Different cultures have different customs when it comes to greeting one another. Find out what a kiss symbolises and why it’s important to take care of your lips.
Kissing: A common greeting
Discover what kisses mean and why they’re often used as a way to greet people.
What does a kiss symbolise?
A simple kiss can express a variety of different emotions and take many different forms. Kissing is universally recognised as a sign of love and affection and is used far and wide to greet friends, acquaintances and new people.
There may be differences in how kisses are interpreted depending on the type of kiss and the part of the face being kissed, but each kiss generally has positive connotations of warmth, love and friendliness.
A romantic kiss between couples
Kissing your partner on the lips to greet them is a common way to show passion and affection.
It’s used widely around the world to display romantic intentions.
A kiss on the cheek to greet friends and family
Kissing on the cheek is common among family and friends. It transmits a feeling of familiarity and support and is a lovely way to show affection to the people you care about the most.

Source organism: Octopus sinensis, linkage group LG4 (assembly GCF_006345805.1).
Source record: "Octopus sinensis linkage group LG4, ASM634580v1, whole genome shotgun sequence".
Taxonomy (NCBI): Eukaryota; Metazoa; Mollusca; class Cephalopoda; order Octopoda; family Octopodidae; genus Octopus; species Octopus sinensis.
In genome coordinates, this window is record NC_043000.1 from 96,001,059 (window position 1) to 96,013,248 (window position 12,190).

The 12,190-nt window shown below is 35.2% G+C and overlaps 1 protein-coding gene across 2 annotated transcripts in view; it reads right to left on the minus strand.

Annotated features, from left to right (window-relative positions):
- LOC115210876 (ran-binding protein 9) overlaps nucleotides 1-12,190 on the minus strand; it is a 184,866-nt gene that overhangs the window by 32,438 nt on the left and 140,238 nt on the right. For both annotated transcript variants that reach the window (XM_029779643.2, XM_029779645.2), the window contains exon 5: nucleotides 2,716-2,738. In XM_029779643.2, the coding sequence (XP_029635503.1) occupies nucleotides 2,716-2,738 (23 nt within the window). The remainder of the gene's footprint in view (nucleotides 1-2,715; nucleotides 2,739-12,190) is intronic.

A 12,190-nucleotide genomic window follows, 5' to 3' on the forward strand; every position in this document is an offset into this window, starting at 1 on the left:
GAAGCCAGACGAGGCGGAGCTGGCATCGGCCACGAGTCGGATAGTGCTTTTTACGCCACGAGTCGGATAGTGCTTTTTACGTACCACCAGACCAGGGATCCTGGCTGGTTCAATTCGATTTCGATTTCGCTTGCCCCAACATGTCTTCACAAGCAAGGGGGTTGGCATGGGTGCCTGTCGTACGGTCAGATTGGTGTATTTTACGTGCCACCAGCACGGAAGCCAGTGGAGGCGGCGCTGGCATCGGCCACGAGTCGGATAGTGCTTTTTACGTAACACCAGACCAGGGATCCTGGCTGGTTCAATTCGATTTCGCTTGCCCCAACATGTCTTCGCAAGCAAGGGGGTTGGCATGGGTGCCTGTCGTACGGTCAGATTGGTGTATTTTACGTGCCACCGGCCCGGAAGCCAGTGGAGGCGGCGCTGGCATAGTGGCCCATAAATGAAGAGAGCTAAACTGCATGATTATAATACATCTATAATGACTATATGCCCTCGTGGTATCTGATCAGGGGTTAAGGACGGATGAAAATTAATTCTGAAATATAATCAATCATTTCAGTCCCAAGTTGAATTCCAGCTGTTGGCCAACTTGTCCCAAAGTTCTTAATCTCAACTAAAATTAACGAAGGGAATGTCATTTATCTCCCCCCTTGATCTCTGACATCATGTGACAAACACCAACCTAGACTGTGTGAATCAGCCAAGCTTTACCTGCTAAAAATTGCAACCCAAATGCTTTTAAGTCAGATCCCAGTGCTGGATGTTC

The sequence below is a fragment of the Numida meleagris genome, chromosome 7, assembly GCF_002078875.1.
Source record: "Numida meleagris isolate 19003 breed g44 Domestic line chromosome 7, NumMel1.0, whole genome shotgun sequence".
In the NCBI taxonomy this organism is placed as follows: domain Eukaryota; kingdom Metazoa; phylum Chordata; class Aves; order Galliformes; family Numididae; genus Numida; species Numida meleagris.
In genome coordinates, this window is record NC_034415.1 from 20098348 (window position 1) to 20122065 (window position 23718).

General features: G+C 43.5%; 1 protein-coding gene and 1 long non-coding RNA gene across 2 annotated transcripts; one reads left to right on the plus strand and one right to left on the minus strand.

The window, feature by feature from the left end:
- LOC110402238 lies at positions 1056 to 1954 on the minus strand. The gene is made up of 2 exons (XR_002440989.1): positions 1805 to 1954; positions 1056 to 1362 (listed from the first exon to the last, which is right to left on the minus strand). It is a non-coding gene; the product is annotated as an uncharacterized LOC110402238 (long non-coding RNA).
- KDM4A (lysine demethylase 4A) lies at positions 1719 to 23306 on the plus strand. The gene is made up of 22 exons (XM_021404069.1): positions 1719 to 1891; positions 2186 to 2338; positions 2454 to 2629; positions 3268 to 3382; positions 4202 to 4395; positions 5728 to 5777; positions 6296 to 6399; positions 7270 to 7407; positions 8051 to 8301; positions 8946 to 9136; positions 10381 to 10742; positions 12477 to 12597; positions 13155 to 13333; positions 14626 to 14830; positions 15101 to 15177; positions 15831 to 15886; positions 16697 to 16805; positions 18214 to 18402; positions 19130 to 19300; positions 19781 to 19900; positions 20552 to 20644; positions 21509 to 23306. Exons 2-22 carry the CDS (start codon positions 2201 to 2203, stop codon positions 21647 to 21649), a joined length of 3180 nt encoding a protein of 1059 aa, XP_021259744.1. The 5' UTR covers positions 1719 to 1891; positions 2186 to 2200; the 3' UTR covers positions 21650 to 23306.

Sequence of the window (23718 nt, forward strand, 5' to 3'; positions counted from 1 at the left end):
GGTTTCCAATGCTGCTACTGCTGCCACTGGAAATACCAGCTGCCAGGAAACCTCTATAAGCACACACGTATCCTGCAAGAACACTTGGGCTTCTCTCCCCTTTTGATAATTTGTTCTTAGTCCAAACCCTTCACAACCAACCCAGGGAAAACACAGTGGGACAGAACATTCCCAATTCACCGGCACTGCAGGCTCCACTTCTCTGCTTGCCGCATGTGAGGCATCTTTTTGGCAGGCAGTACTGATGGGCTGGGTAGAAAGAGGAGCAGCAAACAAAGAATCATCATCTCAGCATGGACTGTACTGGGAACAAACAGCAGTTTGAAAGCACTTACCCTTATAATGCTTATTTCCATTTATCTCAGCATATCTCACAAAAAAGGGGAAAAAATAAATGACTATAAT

Greetings in different cultures
Find out some different approaches to greeting others in different cultures.
Different greetings around the world
In Micronesia, which consists of thousands of islands in the Pacific Ocean, people commonly raise their eyebrows to greet others. Interestingly, it can also often mean “yes”, so be careful not to look too surprised or it could easily be misinterpreted.
A kiss on both cheeks
It is customary in France to plant a kiss on each cheek when meeting somebody new or familiar as an indication of friendship and affection.
Bowing in greeting
In Japan, it’s usual to greet new people with a short bow. These bows can differ depending on how familiar you are with the person you’re greeting and men may bow in a different way to women.
Pressing your palms together
In India, saying hello to somebody is often accompanied by pressing your palms together over your heart and saying "Namaste". This gesture called the Añjali Mudrā. Thailand have a similar palm gesture called the wai, which often involves taking a short bow at the same time.
Don’t forget lip balm
Whether you’re greeting a friend, family member or partner, ensure that your lips are soft and healthy-looking by applying a Labello lip balm.